Should You Consider Supply or Freelance as a Trainer or Assessor?

Whether you are at the start or end of your career, supply or freelance work is always a possibility worth considering. You never know, it could actually suit your better than fixed employment!

So, what are the benefits of becoming a supply teacher/tutor or working freelance as a trainer or assessor?


The main advantage of work of this type, is the freedom to choose where and when you work. You can choose to work in certain locations, certain types of providers or services, to work part or full-time, how many hours a day to work… This means, whether you have family commitments, childcare issues, another job, or you’re studying for something, you can fit it in around them.

Money matters

Another big reason to consider this line of work is the fact that most supply teachers or freelance workers often earn £100+ a day for their efforts. This can go a long way to pay for that holiday, mortgage payments, childcare, study costs and so on.

Meeting new people

Not being attached to one employer or one building will give you the opportunity to meet new people, both staff and students, to find new challenges and learn new things while still doing your job. You may find yourself with a plethora of friends and colleagues, and of favourite places to work and spend your time.

Check the fit

Working as a supply teacher especially gives you the chance to look at different employers, talk to other staff members and see how things are done. Whether you’re not sure teaching is the right job for you, or you’re not sure where you would like to work, then supply would be a great way to check where you fit, where you will be happy if you want to settle somewhere.

Keep on going

You might be nearing the end of your career, whether looking for a new challenge, something a bit different, or just getting ready for retirement. Supply or freelance as an assessor could be a great move for you. It gives you the freedom to move around and meet new people while still working in the area you enjoy, you have more freedom with your time by possibly reducing your hours without reducing your earnings, or earning that little bit more ready for the retirement pot. It also provides you with a way to pass on your knowledge and skills to a whole bevy of willing learners, including some staff members, before it’s time to put away the marking pens for good.

But are there some disadvantages too?

As with all careers, there are some downsides. Below are a few of the main ones to consider.


As a supply tutor, you won’t necessarily get to know your learners the same way you would if you saw them every week. For some this is a benefit, but for others they miss that relationship, that opportunity to see their success and confidence grow. Working as a freelance trainer or assessor shouldn’t have the same downside, as you could be visiting and working closely with the same students throughout their course, as they complete their portfolios and prove they have what it takes.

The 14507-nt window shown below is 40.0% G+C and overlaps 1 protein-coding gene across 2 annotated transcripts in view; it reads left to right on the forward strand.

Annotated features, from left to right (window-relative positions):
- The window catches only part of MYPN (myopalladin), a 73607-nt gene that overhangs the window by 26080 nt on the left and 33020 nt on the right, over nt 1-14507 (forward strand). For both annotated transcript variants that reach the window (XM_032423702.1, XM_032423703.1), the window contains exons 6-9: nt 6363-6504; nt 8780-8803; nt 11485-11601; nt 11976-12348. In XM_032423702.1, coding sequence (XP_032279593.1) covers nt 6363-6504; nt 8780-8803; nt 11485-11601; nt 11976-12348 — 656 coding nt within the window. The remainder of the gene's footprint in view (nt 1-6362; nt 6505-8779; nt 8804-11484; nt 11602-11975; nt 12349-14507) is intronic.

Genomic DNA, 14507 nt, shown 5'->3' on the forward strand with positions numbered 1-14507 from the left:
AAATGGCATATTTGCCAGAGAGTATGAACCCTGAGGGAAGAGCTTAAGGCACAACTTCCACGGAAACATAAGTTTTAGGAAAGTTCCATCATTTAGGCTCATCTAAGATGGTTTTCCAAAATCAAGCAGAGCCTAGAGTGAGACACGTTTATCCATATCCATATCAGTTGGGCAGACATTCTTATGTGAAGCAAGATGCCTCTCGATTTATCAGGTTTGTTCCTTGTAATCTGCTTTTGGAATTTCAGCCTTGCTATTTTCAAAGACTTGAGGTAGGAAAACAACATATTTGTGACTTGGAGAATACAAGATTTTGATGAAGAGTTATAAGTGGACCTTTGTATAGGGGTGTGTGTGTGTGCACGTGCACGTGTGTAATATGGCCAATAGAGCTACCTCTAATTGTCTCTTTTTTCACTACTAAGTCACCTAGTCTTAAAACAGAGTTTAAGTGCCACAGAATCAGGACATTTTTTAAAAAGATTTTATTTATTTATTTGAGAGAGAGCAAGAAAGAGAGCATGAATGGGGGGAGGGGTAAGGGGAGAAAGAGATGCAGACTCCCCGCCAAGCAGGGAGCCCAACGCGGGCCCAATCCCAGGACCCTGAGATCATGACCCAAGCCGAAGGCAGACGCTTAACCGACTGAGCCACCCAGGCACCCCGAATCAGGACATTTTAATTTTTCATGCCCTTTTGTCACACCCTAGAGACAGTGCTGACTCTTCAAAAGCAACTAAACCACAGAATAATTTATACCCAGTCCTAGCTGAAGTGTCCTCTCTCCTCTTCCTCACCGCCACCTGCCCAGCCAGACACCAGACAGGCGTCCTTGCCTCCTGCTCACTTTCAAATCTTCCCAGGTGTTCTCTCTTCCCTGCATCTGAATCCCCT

On the other hand, whether working freelance or supply, you may miss out on forming those relationships with colleagues and other members of staff. Many can end up feeling lonely or like they don’t belong. Some supply teachers have had issues with permanent staff ignoring them or being unfriendly, and freelancers can feel left out too, as everyone goes about their business around you.


At first, becoming a freelance trainer or a supply teacher could involve some upfront costs. This could take the form of registration fees with the relevant agencies, or the course fees to train to be a trainer or assessor in your chosen area. It could also be time costs, both in terms of studying to be an assessor, or registering with different agencies by filling in application forms and writing CVs and cover letters to prospective employers. You may also accrue travel costs as you to and fro to different places in your local area on a daily basis. Particularly as an assessor or trainer, as you may have lots of travel to see different learners in a variety of places.


Working freelance or supply means that you have no guarantee of work, which means no guarantee of how much you will earn weekly or monthly. For some, this risk or uncertainty is too stressful. Others figure out quickly how to work around it. Often, you need to be ready to go at a moment’s notice, especially as a supply teacher, in order to make the most of job opportunities. Before becoming a supply teacher or freelancer, it is worth looking into how much work there is in the area and how regular it is, to help you get an idea of whether it is going to be sustainable for you or not.


There are many benefits to being a supply teacher or working for yourself in a freelance capacity, but make sure you have thought about the pros and cons before you start.

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